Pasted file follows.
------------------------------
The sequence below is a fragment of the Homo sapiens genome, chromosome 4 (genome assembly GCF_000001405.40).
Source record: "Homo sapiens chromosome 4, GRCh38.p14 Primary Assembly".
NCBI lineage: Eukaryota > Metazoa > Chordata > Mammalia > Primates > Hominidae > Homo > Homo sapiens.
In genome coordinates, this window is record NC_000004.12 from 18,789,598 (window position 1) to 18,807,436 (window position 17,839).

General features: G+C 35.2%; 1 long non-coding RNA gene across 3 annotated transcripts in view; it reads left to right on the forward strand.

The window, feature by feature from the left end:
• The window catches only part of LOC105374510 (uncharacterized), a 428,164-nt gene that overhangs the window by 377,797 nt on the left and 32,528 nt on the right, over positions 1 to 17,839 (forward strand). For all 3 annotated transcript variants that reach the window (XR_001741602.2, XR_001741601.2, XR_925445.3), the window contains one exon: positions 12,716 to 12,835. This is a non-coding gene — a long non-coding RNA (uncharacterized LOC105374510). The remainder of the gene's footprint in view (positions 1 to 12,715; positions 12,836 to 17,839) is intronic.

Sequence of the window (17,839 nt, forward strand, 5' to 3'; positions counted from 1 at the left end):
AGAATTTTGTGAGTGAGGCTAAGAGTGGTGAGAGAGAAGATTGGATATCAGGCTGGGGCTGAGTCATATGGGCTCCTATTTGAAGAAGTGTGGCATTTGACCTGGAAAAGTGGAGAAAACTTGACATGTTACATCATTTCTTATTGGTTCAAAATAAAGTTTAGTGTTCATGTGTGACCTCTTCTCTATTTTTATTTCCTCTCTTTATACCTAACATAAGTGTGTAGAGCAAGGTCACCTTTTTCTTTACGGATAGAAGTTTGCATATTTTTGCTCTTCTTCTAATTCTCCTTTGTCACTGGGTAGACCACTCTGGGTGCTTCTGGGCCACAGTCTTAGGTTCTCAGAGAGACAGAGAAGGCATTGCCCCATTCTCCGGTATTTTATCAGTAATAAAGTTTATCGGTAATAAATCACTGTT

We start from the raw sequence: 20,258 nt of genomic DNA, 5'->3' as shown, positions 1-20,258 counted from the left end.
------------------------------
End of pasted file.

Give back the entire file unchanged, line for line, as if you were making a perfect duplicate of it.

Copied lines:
The sequence below is a fragment of the Homo sapiens genome, chromosome 4 (genome assembly GCF_000001405.40).
Source record: "Homo sapiens chromosome 4, GRCh38.p14 Primary Assembly".
NCBI lineage: Eukaryota > Metazoa > Chordata > Mammalia > Primates > Hominidae > Homo > Homo sapiens.
In genome coordinates, this window is record NC_000004.12 from 18,789,598 (window position 1) to 18,807,436 (window position 17,839).

General features: G+C 35.2%; 1 long non-coding RNA gene across 3 annotated transcripts in view; it reads left to right on the forward strand.

The window, feature by feature from the left end:
• The window catches only part of LOC105374510 (uncharacterized), a 428,164-nt gene that overhangs the window by 377,797 nt on the left and 32,528 nt on the right, over positions 1 to 17,839 (forward strand). For all 3 annotated transcript variants that reach the window (XR_001741602.2, XR_001741601.2, XR_925445.3), the window contains one exon: positions 12,716 to 12,835. This is a non-coding gene — a long non-coding RNA (uncharacterized LOC105374510). The remainder of the gene's footprint in view (positions 1 to 12,715; positions 12,836 to 17,839) is intronic.

Sequence of the window (17,839 nt, forward strand, 5' to 3'; positions counted from 1 at the left end):
AGAATTTTGTGAGTGAGGCTAAGAGTGGTGAGAGAGAAGATTGGATATCAGGCTGGGGCTGAGTCATATGGGCTCCTATTTGAAGAAGTGTGGCATTTGACCTGGAAAAGTGGAGAAAACTTGACATGTTACATCATTTCTTATTGGTTCAAAATAAAGTTTAGTGTTCATGTGTGACCTCTTCTCTATTTTTATTTCCTCTCTTTATACCTAACATAAGTGTGTAGAGCAAGGTCACCTTTTTCTTTACGGATAGAAGTTTGCATATTTTTGCTCTTCTTCTAATTCTCCTTTGTCACTGGGTAGACCACTCTGGGTGCTTCTGGGCCACAGTCTTAGGTTCTCAGAGAGACAGAGAAGGCATTGCCCCATTCTCCGGTATTTTATCAGTAATAAAGTTTATCGGTAATAAATCACTGTT

We start from the raw sequence: 20,258 nt of genomic DNA, 5'->3' as shown, positions 1-20,258 counted from the left end.